What is Manual Underwriting, and How Does it Work?

  • By Bryan Lee
  • Nov 04, 2022

What is Manual Underwriting

It’s no secret that banks operate on risk versus reward policies. Money lenders impose corresponding penalties on the loan conditions if an individual or group is likely to default on it. These include changes like higher interest rates, more required collateral, or denying the request altogether.

An unfavorable mortgage, which can stretch well into the decades, might be equivalent to a financial life sentence. So, how do banks decide which applicants are worth the risk? That's what the underwriting process is for.

What is Underwriting?

Underwriting decides whether a financial institution is willing to take on risk. By analyzing the applicant’s background, banks create a risk profile that tells them how likely it is for a borrower to repay a loan amount.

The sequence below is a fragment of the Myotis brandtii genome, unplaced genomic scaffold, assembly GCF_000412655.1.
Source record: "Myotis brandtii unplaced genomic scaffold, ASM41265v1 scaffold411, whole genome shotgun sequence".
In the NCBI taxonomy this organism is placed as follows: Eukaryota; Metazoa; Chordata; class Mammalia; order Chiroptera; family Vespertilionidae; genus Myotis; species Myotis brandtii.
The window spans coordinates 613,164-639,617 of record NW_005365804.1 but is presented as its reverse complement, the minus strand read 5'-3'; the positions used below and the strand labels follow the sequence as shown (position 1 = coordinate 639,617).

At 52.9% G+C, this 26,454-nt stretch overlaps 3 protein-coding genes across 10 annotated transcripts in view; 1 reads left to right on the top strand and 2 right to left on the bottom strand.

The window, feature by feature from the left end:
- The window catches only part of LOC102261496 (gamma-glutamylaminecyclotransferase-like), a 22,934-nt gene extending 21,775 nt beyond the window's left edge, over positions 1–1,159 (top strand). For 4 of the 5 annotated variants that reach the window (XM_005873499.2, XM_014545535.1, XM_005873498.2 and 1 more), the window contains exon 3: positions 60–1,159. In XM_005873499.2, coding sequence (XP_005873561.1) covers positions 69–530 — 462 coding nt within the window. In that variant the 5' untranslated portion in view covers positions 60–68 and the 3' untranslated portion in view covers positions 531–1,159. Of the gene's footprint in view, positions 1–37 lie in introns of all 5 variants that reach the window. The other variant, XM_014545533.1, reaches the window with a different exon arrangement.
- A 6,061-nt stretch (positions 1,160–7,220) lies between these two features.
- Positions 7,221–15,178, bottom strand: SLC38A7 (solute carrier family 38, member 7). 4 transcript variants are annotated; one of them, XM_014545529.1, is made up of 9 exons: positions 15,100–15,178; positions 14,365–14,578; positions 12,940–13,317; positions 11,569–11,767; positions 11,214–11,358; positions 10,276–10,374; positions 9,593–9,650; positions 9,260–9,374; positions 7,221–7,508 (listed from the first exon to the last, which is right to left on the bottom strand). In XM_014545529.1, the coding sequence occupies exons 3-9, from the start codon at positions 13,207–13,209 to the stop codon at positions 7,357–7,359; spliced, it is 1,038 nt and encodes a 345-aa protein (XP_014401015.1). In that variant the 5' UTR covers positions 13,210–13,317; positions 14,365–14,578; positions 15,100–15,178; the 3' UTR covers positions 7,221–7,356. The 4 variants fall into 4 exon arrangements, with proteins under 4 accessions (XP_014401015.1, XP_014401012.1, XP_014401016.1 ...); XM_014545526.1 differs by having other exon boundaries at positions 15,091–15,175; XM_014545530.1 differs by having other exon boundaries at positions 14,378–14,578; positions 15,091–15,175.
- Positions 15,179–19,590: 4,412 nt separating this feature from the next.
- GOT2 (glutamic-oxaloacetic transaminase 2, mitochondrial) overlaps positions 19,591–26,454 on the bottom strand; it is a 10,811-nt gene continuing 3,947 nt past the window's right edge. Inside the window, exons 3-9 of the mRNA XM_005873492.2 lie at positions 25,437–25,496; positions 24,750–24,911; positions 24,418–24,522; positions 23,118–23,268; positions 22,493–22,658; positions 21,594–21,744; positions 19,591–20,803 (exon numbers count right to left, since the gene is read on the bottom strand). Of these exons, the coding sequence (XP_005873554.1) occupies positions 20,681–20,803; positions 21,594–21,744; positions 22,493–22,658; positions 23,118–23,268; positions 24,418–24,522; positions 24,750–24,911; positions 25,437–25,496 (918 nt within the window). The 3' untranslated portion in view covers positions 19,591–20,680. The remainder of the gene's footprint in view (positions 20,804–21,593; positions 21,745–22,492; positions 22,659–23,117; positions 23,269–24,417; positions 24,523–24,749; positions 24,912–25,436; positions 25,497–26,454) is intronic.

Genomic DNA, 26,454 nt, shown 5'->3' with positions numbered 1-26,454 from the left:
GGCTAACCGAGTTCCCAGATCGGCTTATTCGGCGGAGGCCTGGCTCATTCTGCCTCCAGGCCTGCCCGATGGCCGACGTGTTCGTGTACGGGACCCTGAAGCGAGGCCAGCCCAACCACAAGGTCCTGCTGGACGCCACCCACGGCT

Computers primarily perform these risk calculations with little human intervention. This method is called automatic underwriting. People in good financial standing will pass this step of the approval process with minimal concerns.

However, a computer only analyzes information according to its algorithm. If an applicant believes they have circumstances requiring human consideration, it’s best to go with a manual underwriter.

Manual vs. Automatic Underwriting

Automatic underwriting starts by comparing vital information like credit score, income, and debt against a historical database of borrowers. The closer an applicant is to the profile of the average defaulter, the worse their chances are for a favorable loan.

By skipping this step, manual underwriting gives the applicant a chance to explain. There are many reasons why a person might have an unsteady income or lousy credit unrelated to their trustworthiness. These circumstances may not lead to approval, but it's a far better option than getting rejected instantly by the cold, raw data.

What Factors Does Manual Underwriting Consider?

Underwriters analyze risk profiles to predict if a borrower will pay off the mortgage loan or if there’s enough available collateral in the case of default. The best ways to influence a borrower’s risk profile are to: